With this James Philip is associated a diabolical tale. About the year 1789, two leaden tablets were found concealed in a tumulus on Gaterley Moor. One side of each tablet is divided by perpendicular and horizontal lines into 81 small squares, and in each of these are figures ranged in arithmetical proportion from 1 to 81, and so disposed that the sum of each row - horizontally and diagonally, as well as perpendicularly - is equal to 369. Under one of these diagrams is J. Phillip. The other side of each bears several astrological or magical characters, and an inscription as follows: "I do make this, that James Phillip, John Phillip his son, Christopher Phillip and Thomas Phillip, his sons, shall fle Richemondshire, and nothing prosper with any of them in Richemondshire." - "I did make this, that the father James Phillip, John Phillip, and all kin of Phillip, and all the issue of them, shall come presently to utter beggery, and nothinge joy or prosper with them in Richemondshire." Belief in witchcraft and other forms of sorcery was very prevalent in that age, and probably these magical tables were the work of some one who had suffered at the hands of James Phillip, and had adopted this species of diableric to bring down upon him and his kin the malediction of heaven. Be this as it may, it is a curious coincidence that, after the curse, no branch of the family flourished. All the sons of James and their issue died out, and their sister Agnes carried the representation of the Phillips to the Robinsons, afterwards of Rokeby.

In the latter part of the 18th century, Brignall estate was in the possession of the Edens, of Windlestone, in the county of Durham, by one of whom it was sold, in 1817, to John Bacon Sawrey Morritt, Esq., of Rokeby, for the sum of 66,000, and it has since descended with Rokeby estate.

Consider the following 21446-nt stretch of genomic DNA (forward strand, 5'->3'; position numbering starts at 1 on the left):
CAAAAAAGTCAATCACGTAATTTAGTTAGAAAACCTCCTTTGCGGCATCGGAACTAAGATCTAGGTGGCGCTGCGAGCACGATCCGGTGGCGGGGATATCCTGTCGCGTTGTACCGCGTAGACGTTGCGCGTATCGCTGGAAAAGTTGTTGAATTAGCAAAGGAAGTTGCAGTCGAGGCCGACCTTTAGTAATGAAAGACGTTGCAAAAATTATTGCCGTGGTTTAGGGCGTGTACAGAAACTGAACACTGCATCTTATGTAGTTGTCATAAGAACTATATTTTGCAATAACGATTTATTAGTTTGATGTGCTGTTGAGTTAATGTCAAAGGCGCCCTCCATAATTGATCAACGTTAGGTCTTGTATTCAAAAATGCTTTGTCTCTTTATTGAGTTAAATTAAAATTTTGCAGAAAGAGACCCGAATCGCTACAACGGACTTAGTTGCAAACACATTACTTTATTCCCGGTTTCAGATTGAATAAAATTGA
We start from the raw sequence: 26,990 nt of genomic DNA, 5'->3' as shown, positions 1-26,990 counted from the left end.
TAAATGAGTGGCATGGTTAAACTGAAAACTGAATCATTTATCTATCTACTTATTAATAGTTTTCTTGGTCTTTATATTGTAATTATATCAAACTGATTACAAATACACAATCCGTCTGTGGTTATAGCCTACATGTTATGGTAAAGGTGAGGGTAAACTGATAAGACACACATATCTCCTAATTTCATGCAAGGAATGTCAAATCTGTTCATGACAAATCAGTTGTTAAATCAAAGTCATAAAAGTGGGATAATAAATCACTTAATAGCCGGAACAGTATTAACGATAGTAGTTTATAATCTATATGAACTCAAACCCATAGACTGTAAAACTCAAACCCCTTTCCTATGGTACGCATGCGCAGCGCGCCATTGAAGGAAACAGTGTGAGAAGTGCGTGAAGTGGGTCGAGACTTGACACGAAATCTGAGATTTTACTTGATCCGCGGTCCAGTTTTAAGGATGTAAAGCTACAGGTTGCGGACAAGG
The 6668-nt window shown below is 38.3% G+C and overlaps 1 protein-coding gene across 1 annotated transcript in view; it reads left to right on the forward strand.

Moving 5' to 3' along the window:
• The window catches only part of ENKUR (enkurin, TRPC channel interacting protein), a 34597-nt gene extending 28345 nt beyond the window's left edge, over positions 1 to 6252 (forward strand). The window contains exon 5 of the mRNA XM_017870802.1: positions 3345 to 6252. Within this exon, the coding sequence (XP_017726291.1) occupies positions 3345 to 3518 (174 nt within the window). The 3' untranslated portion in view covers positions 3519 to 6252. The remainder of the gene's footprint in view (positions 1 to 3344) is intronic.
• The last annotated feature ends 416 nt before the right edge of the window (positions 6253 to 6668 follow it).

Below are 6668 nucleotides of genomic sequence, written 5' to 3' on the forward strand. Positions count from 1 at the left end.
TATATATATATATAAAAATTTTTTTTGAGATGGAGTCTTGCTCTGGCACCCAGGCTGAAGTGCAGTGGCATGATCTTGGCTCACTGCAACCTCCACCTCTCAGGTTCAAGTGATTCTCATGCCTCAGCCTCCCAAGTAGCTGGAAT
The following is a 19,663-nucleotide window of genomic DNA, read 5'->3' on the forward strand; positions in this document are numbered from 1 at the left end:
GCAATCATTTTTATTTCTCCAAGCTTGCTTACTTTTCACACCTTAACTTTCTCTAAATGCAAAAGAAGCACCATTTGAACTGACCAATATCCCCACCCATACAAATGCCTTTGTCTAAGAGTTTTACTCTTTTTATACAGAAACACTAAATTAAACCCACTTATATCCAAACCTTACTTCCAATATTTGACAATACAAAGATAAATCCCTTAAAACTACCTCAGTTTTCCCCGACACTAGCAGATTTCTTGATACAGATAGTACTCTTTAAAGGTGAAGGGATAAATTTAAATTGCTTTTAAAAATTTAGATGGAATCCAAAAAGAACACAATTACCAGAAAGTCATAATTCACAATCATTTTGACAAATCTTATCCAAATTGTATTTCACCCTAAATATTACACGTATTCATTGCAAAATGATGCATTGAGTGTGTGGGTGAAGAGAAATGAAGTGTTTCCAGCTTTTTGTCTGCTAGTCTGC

The village is pleasantly situated on the left bank of the Greta, four miles S.S.E. of Barnard Castle. The Church (St. Mary) was built in 1834, chiefly at the expense of the late J. B. S. Morritt, Esq., and is a neat edifice in the Early English style, consisting of nave, chancel, and tower. The old church stands in a remote part of the parish, and is now in ruins, a large quantity of the material having been used in the erection of the present one. The old font has been preserved and is still in use, and also the old pre-Reformation bell, with the inscription "Sancta Maria, Ora pro nobis." The living is now a rectory, in the patronage of the Bishop of Ripon, and worth 290 per annum. Rector, the Rev. Robert Tilbury, M.A.

Greta Bridge is a hamlet situated on both sides of the river which gives it its name, and is partly in this parish and partly in that of Rokeby. Here, in a field behind the Morritt Arms Inn, is a small but well defined Roman Camp. The walls, which have had a stone facing, enclose about four acres. Many inscribed stones and other relics of Roman handiwork have been found here. Sir Walter Scott thus alludes to this camp in his poem of "Rokeby"

          "Behold the boast of Roman pride!
           what now of all your toils are known?"
           A grassy trench, a broken stone !"

Further up the river, above Brignall, is Scargill Cliff, another interesting spot to readers of "Rokeby." The poet represents Guy Deuzil and his lawless band living here in a cave with

 
          "A little entrance low and square,
          Like opening cell of hermit lone,
          Dark winding through the living stone."

[Description(s) from Bulmer's History and Directory of North Yorkshire (1890)]